Tumors in the eye usually are secondary tumors caused by cancers that have spread from other parts of the body, generally from the breast, lung, bowel or prostate. Two types of primary tumors arise within the eye itself and are known as retinoblastoma in children and melanoma in adults.
Retinoblastoma is a cancer of the retina, the eye’s light-sensitive tissue. This most common childhood eye cancer usually strikes children under age five, affecting 500 to 600 in the United States each year. In nearly a third of the cases, retinoblastoma occurs in both eyes. While symptoms are not evident early in the disease, increasing pain and vision loss eventually signal the problem. Malignant melanoma occurs most frequently in adults 60 to 65 years of age, arising from uncontrolled growth of cells called melanocytes. From 1,500 to 2,000 new cases are diagnosed annually in the United States.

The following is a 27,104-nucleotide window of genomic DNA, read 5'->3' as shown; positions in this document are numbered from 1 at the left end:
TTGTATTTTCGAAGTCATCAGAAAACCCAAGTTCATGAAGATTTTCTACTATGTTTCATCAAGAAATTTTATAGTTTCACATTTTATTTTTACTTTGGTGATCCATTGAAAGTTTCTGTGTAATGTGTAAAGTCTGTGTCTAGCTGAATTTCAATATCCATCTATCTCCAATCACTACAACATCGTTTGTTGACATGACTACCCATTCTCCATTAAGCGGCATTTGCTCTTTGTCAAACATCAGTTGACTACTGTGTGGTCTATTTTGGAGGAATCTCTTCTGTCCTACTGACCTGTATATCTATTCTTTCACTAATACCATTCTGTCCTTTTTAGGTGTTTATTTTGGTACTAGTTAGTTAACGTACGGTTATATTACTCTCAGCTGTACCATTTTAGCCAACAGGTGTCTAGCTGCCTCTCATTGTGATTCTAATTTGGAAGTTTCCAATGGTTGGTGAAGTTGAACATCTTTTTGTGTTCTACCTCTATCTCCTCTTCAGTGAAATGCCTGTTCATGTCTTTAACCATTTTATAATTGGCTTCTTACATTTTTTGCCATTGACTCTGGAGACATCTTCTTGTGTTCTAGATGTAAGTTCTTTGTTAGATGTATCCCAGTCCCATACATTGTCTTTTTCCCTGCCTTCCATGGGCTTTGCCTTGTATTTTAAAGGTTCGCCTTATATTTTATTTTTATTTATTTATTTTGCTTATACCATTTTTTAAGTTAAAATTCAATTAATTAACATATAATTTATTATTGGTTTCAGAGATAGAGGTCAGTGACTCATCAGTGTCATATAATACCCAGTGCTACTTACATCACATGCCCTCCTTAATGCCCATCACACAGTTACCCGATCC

Wagner Kapoor Institute specializes in treating eye tumors, relying on a variety of options depending on the diagnosis, size and aggressiveness of the tumor, and other factors. Certain small tumors may respond to cryosurgery (laser treatment or freezing). In some cases, it is possible to remove a tumor surgically, preserving our patients’ vision. Radiation therapy is often an option for eye tumors. If the eye cancer is advanced and must be treated aggressively or removed, Dr Wagner may opt to perform reconstructive eye surgery. Today’s artificial eyes or implants move almost normally and are virtually indistinguishable from natural eyes, although, of course, they do not see.